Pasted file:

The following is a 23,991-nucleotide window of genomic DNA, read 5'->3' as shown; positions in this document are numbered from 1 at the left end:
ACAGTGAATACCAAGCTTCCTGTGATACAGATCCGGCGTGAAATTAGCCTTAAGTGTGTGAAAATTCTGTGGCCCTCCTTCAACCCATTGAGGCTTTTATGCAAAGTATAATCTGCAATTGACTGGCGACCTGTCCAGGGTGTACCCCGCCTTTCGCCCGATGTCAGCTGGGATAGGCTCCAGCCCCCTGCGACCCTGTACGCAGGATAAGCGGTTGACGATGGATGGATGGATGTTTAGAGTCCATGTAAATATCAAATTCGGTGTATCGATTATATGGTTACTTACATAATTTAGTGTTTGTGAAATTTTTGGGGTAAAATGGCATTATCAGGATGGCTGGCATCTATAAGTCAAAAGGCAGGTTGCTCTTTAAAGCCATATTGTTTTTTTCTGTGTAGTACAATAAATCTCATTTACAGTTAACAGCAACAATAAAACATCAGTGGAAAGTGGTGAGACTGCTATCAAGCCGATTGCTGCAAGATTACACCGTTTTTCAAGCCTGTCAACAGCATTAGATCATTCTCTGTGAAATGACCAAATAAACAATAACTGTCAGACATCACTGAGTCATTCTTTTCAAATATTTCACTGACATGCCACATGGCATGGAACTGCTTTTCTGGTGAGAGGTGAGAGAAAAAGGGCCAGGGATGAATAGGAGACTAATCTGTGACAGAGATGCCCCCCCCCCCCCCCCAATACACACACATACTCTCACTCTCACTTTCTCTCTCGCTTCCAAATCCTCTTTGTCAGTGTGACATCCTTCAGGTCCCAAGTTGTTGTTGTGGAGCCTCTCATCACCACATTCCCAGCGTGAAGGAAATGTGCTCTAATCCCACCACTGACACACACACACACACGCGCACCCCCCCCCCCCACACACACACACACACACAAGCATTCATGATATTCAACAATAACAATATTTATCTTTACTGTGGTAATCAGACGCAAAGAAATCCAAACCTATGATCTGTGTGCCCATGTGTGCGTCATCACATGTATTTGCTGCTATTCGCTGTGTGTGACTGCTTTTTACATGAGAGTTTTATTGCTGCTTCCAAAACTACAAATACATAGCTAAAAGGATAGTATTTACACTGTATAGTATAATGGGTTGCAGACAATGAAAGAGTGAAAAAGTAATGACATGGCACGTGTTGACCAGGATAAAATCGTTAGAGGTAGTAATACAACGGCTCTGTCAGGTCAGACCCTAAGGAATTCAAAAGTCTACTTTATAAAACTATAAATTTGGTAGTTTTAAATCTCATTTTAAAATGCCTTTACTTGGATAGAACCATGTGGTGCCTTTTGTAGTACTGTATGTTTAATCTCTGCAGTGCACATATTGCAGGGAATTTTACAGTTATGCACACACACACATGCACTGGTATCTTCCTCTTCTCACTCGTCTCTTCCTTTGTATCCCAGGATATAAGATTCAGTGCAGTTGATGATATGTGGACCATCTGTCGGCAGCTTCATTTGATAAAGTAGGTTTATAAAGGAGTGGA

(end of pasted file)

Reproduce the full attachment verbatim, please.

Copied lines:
The following is a 23,991-nucleotide window of genomic DNA, read 5'->3' as shown; positions in this document are numbered from 1 at the left end:
ACAGTGAATACCAAGCTTCCTGTGATACAGATCCGGCGTGAAATTAGCCTTAAGTGTGTGAAAATTCTGTGGCCCTCCTTCAACCCATTGAGGCTTTTATGCAAAGTATAATCTGCAATTGACTGGCGACCTGTCCAGGGTGTACCCCGCCTTTCGCCCGATGTCAGCTGGGATAGGCTCCAGCCCCCTGCGACCCTGTACGCAGGATAAGCGGTTGACGATGGATGGATGGATGTTTAGAGTCCATGTAAATATCAAATTCGGTGTATCGATTATATGGTTACTTACATAATTTAGTGTTTGTGAAATTTTTGGGGTAAAATGGCATTATCAGGATGGCTGGCATCTATAAGTCAAAAGGCAGGTTGCTCTTTAAAGCCATATTGTTTTTTTCTGTGTAGTACAATAAATCTCATTTACAGTTAACAGCAACAATAAAACATCAGTGGAAAGTGGTGAGACTGCTATCAAGCCGATTGCTGCAAGATTACACCGTTTTTCAAGCCTGTCAACAGCATTAGATCATTCTCTGTGAAATGACCAAATAAACAATAACTGTCAGACATCACTGAGTCATTCTTTTCAAATATTTCACTGACATGCCACATGGCATGGAACTGCTTTTCTGGTGAGAGGTGAGAGAAAAAGGGCCAGGGATGAATAGGAGACTAATCTGTGACAGAGATGCCCCCCCCCCCCCCCCAATACACACACATACTCTCACTCTCACTTTCTCTCTCGCTTCCAAATCCTCTTTGTCAGTGTGACATCCTTCAGGTCCCAAGTTGTTGTTGTGGAGCCTCTCATCACCACATTCCCAGCGTGAAGGAAATGTGCTCTAATCCCACCACTGACACACACACACACACGCGCACCCCCCCCCCCCACACACACACACACACACAAGCATTCATGATATTCAACAATAACAATATTTATCTTTACTGTGGTAATCAGACGCAAAGAAATCCAAACCTATGATCTGTGTGCCCATGTGTGCGTCATCACATGTATTTGCTGCTATTCGCTGTGTGTGACTGCTTTTTACATGAGAGTTTTATTGCTGCTTCCAAAACTACAAATACATAGCTAAAAGGATAGTATTTACACTGTATAGTATAATGGGTTGCAGACAATGAAAGAGTGAAAAAGTAATGACATGGCACGTGTTGACCAGGATAAAATCGTTAGAGGTAGTAATACAACGGCTCTGTCAGGTCAGACCCTAAGGAATTCAAAAGTCTACTTTATAAAACTATAAATTTGGTAGTTTTAAATCTCATTTTAAAATGCCTTTACTTGGATAGAACCATGTGGTGCCTTTTGTAGTACTGTATGTTTAATCTCTGCAGTGCACATATTGCAGGGAATTTTACAGTTATGCACACACACACATGCACTGGTATCTTCCTCTTCTCACTCGTCTCTTCCTTTGTATCCCAGGATATAAGATTCAGTGCAGTTGATGATATGTGGACCATCTGTCGGCAGCTTCATTTGATAAAGTAGGTTTATAAAGGAGTGGA